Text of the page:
from Easter 2009 including new extension : from summer 2009 in the new extension
from summer 2011
Video: Formations in 2009 extensions (101Mb)
Detailed Survey : 1:1000 : Easter 2009 extensions off Sick Inside Passage : completed survey showing 2009 extensions
complete survey showing 2011 extensions : As part of the Cubija System (North Vega System) published 2017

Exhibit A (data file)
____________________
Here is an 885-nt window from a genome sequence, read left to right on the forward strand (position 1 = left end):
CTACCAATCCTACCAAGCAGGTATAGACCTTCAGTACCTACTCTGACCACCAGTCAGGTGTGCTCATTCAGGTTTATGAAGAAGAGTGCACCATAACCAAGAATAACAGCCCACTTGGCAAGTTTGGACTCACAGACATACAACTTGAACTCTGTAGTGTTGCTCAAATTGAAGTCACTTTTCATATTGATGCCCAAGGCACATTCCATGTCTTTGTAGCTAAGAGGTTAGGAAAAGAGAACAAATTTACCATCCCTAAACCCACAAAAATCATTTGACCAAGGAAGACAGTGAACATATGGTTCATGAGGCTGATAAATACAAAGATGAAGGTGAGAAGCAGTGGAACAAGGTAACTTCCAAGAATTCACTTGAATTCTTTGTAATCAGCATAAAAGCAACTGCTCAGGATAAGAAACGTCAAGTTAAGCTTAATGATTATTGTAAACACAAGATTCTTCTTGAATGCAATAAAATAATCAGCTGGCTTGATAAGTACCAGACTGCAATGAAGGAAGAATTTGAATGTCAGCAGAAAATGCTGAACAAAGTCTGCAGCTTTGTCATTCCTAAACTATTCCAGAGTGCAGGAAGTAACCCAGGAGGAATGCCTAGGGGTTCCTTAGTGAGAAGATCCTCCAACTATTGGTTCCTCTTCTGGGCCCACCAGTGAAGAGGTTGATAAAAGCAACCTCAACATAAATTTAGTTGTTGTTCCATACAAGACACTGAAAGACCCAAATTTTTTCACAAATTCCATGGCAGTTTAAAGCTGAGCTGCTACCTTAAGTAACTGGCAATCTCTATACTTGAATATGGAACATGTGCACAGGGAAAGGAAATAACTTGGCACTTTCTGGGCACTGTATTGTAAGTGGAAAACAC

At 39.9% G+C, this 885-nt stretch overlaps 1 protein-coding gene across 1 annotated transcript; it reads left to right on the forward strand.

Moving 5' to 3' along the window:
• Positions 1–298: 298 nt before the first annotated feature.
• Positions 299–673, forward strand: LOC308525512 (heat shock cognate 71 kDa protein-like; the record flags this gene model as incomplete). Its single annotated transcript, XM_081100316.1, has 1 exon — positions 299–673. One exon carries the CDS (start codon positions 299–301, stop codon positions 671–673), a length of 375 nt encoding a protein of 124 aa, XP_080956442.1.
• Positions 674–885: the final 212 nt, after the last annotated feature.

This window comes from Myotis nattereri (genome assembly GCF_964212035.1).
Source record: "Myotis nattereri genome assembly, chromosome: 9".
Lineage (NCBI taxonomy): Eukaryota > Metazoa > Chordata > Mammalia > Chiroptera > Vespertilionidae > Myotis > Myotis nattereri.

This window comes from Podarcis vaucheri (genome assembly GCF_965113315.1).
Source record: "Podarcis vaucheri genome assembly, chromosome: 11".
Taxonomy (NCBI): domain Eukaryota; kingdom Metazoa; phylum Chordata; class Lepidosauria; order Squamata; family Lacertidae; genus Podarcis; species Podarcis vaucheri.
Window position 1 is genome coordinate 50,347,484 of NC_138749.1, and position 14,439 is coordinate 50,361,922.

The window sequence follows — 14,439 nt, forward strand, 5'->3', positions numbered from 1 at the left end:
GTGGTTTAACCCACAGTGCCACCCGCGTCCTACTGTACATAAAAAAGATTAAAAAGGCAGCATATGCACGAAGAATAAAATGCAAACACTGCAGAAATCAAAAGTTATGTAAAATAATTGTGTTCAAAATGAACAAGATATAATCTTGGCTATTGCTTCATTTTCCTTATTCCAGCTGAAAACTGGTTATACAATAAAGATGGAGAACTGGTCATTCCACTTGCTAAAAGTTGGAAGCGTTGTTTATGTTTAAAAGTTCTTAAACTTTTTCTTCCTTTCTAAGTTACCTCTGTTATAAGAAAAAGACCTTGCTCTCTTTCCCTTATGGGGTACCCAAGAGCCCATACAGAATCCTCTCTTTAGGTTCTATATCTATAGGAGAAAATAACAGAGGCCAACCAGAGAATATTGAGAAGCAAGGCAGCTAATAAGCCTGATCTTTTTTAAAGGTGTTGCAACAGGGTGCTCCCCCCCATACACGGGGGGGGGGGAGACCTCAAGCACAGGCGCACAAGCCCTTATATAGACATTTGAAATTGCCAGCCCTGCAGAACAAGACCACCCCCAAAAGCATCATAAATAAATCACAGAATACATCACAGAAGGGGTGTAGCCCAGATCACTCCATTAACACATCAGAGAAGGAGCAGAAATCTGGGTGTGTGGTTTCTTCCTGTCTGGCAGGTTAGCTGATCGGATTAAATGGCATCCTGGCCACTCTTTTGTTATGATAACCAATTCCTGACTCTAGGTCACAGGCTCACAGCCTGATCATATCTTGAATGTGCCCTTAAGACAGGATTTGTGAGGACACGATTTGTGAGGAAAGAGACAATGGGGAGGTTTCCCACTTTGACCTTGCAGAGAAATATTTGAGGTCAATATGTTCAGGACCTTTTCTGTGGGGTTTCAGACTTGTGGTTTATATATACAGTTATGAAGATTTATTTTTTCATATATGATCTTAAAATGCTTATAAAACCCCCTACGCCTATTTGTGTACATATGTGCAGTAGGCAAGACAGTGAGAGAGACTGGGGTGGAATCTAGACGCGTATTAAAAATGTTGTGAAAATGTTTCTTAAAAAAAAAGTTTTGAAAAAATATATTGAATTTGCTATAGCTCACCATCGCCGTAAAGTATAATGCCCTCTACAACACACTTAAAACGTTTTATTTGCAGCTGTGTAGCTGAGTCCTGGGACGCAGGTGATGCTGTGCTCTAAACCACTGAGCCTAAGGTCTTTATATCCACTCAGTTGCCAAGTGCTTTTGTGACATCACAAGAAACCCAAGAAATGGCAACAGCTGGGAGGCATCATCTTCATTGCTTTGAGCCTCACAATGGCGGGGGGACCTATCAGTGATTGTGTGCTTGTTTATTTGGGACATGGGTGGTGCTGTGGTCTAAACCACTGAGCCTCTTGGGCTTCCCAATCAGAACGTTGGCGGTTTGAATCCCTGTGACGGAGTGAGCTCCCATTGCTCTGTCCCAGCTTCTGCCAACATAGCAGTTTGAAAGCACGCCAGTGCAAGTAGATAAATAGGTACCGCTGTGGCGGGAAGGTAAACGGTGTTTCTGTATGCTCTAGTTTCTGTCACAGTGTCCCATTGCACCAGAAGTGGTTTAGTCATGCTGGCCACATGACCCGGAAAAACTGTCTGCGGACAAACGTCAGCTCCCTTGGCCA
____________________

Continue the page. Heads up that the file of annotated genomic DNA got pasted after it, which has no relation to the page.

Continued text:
Line Survey :
On area survey :
Survex file : yes (Amended magnetic declination December 2013 to align with Eur79 grid and coordinates altered to fit ETRS89 datum, April 2014.)
in the North Vega (Cubija) System (Easter 2018) (Amended magnetic declination December 2013 to align with Eur79 grid and coordinates altered to fit ETRS89 datum, April 2014.)
Passage direction rose diagram: Sistema de Cubija (North Vega System) 1/7/2018